Monday, 27 January 2014

Rather more than 52 loaves


Clockwise from top left: Shipton Mill overnight loaf; River Cottage muffins; treacle plait; roti


At the rate we're going, I shall have baked far more than 52 loaves this year, and will end up the size of a house, or at least a generous caravan. I am finding that homemade bread is more filling than shop bought so that while I am baking most days, they are little loaves and many are using wholegrain flours and/or seeds.

So, this week the successes have included and overnight rising bread which started with a tiny bit of yeast (recipe here); River Cottage English muffins which are far too delicious to be legal; a plaited loaf from an old Bake Off book that had treacle in it and turned rather brown; and an old favourite, roti that puff up if you get them just right and are gorgeous wrapped around curried chickpeas. Yum Yum.


Evil in bread form

There was, however, one complete disaster. I had been so looking forward to making this loaf, called the Hazel Maizel. It includes maize meal and apple juice and sounded really interesting. It baked up well, looked good and my husband seemed to like it. I cut & buttered two slices for my bread obsessed smaller daughter. After a couple of bites she said "Erm, I'm not that hungry actually, mum," and went off to get ready for school. Not wanting to waste the precious crumbs, I took a bit bite. Oh. Oh dear. I thought I was going to have to spit it out. It was still kicking round the kitchen the next morning, which is unheard of. Needless to say, I shan't be making it again.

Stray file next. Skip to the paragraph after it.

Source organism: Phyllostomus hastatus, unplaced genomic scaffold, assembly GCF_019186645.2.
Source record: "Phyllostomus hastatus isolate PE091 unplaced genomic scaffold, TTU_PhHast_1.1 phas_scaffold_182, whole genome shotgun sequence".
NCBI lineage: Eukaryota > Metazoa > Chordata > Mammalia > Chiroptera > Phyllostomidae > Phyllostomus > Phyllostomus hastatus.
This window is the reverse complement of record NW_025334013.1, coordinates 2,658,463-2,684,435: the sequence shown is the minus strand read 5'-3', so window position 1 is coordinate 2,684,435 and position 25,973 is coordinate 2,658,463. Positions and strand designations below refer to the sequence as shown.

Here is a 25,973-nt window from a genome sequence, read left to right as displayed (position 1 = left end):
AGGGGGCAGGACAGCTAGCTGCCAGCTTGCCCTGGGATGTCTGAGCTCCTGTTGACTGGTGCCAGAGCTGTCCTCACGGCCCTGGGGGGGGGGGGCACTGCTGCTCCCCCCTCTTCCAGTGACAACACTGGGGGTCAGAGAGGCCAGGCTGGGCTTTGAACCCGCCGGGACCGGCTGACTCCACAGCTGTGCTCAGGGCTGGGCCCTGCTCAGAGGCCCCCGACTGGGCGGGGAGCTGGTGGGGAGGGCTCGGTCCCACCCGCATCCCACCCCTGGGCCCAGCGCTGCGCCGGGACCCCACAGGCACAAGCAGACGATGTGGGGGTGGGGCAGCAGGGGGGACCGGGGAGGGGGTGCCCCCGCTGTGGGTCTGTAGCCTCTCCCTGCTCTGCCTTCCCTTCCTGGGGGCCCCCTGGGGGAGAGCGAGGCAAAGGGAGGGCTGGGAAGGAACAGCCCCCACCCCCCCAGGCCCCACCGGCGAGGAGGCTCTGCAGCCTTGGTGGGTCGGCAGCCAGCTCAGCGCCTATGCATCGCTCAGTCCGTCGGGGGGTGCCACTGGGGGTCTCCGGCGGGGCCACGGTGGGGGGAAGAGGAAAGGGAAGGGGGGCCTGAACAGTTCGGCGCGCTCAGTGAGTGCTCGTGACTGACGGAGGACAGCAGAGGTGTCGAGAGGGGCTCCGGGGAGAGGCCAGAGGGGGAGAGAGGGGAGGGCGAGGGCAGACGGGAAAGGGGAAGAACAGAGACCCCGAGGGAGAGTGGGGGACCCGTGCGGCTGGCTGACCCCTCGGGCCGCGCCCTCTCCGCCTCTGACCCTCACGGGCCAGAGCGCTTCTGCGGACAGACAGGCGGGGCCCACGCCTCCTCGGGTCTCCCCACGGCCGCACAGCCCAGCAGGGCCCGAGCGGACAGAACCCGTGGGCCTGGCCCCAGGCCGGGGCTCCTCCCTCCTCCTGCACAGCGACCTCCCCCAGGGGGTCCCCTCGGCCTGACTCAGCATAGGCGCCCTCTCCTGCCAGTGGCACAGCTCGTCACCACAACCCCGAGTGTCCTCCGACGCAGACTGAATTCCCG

Full of promise ...

As to the next batch - exciting times ahead as I start experimenting with a rye sourdough starter that has gone through the first week or so of maturation and is just about ready for use ...

Thursday, 23 January 2014

Back to basics



I am mostly a self taught weaver. I took a term of nightclasses when I was living in the US twenty years ago, and went to a few workshops but most of my baskets were woven from books and patterns and just messing about with rattan cane at home. Since I returned to the UK I have been concentrating on weaving with English willow, learning mostly with Debbie Hall at Salix Arts, and weaving by myself for days and days using rods with gloriously coloured bark.



Recently I discovered there's another basketmaker living locally. Roger specialises in working with buff and white willow, and beautiful decorative plaited borders, and actually makes willow coffins most of the time. I decided to visit last week to make a basket with him, to see how he works and to pick up some tips. I wasn't too worried about what our project was so together we came up with a simple round design that would allow time to look at each stage in very close detail, placing every single stroke with immense care, and the result is a tray that I'm really very proud of. It's rare for me to look at a piece I've made without picking out the mistakes, but this one ... well, for once I can see far more good than bad.

I'll be going back in a couple of weeks to make a different style of basket with a variation on the braid decoration. If it works out you can be certain I'll be showing photos!

Friday, 17 January 2014

The Year in Books: January


I used to belong to a village bookclub that met once a month; we had a lovely group, though to be honest some months there was less book discussion and more drinking wine and chatting. But it was a happy hour or two out, with good company and some interesting reading.

Times change and while the book group is still going, the crowd that were in it when I was no longer attend; the dynamic changed, the books became very serious and I was finding that more often than not I hadn't read them, so I stopped.